Ringnecks invade the U.S.
I didn't want to sway another open thread, so I'll start this'n.
The Interweb states Ringnecks were imported to the U.S. from China, in 1881. They landed in, or were shipped to, Oregon. SIXTY ONE (61) of them, not 10's of thousands.
It also states that some were purchased from English gamekeepers, and released in Pennsylvania, in Lehigh and Northampton counties, in the 1890's ?
So, how did Pheasants seem to proliferate in the early 1900's, yet can't now ? I'm talking about here in SW PA, also. Not just the vast and wide large Amish farms of SE PA. I would think much of Western, PA was sylvan back then, with farmsteads being dotted a bit here and there. And I'm sure there wasn't Switchgrass, and Big Bluestem varieties being planted, etc... So, what was the key yo getting them established ? I mean, by the 60's/70's/80/s, all birds here were established via PGC game farms. So, what was the difference ? Farmers and/or hunters readily killed avian predators ? The fact that the game farms (PGC), actually disperse the birds widely, stocking them on many farmsteads, instead of just Gameland settings ?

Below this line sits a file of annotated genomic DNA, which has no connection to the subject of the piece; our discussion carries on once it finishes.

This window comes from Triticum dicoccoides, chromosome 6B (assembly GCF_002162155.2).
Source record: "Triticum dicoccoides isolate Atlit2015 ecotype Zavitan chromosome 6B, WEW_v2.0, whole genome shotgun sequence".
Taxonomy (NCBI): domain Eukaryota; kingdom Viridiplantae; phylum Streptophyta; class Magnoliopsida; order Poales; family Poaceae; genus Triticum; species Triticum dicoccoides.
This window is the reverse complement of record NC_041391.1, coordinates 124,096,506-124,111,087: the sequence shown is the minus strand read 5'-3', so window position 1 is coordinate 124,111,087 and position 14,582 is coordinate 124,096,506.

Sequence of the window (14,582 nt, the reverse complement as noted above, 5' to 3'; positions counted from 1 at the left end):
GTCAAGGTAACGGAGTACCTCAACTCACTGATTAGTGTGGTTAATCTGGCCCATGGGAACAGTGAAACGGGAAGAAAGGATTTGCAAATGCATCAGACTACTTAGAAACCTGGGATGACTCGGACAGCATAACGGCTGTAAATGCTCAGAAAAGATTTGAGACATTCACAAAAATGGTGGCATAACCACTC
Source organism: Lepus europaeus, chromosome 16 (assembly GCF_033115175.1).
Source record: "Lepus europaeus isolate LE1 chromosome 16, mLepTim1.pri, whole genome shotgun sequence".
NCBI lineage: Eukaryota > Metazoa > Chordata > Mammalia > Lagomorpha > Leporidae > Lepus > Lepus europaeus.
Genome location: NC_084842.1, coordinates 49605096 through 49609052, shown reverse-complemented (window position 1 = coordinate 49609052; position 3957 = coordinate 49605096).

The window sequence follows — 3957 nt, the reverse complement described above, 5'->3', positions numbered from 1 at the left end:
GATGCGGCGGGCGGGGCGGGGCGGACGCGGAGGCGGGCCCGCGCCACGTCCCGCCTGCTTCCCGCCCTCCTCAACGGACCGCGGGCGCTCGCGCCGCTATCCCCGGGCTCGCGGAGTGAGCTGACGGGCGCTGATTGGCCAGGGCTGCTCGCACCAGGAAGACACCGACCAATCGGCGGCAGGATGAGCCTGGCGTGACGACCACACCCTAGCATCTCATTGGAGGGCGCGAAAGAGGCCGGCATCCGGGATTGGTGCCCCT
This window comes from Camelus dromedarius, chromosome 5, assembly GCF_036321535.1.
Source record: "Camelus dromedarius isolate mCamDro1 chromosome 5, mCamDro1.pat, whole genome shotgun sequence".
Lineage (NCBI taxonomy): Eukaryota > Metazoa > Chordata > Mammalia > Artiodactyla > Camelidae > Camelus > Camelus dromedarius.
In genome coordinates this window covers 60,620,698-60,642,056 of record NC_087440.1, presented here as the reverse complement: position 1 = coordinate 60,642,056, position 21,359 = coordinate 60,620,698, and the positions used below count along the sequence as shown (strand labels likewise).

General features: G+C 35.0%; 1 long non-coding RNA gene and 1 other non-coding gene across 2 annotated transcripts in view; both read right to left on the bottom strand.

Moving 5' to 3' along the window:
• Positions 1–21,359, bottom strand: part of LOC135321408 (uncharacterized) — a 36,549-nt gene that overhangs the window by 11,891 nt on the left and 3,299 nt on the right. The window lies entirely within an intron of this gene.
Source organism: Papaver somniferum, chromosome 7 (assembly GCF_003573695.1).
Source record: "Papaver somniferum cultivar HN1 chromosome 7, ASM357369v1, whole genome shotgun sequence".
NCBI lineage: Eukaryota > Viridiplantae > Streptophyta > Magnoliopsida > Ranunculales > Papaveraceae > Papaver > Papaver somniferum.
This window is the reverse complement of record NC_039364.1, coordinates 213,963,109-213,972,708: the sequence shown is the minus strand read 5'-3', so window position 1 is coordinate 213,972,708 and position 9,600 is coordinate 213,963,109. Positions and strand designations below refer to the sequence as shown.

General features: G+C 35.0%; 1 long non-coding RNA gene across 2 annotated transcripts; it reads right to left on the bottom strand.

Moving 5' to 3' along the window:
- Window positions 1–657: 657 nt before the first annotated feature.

The PGC site states that Pheasants were distributed heavily, to cooperators, from the 1930's, until the program was discontinued in the 70's ? Could it be that the coop program had much to do with the success and proliferation of farm raised Pheasants ?
I mean, these birds succeeded in western, PA, and established wild populations on their own, and it all stemmed from farm raised stocked birds. The habitat here in western, pa hasn't changed all that much for the worse, when it comes to bird habitat. I'm seriously thinking that the wide dispersal of the birds from the coop program, may have had an enormous positive impact on them being able to thrive....... along with more control over avian preds of course.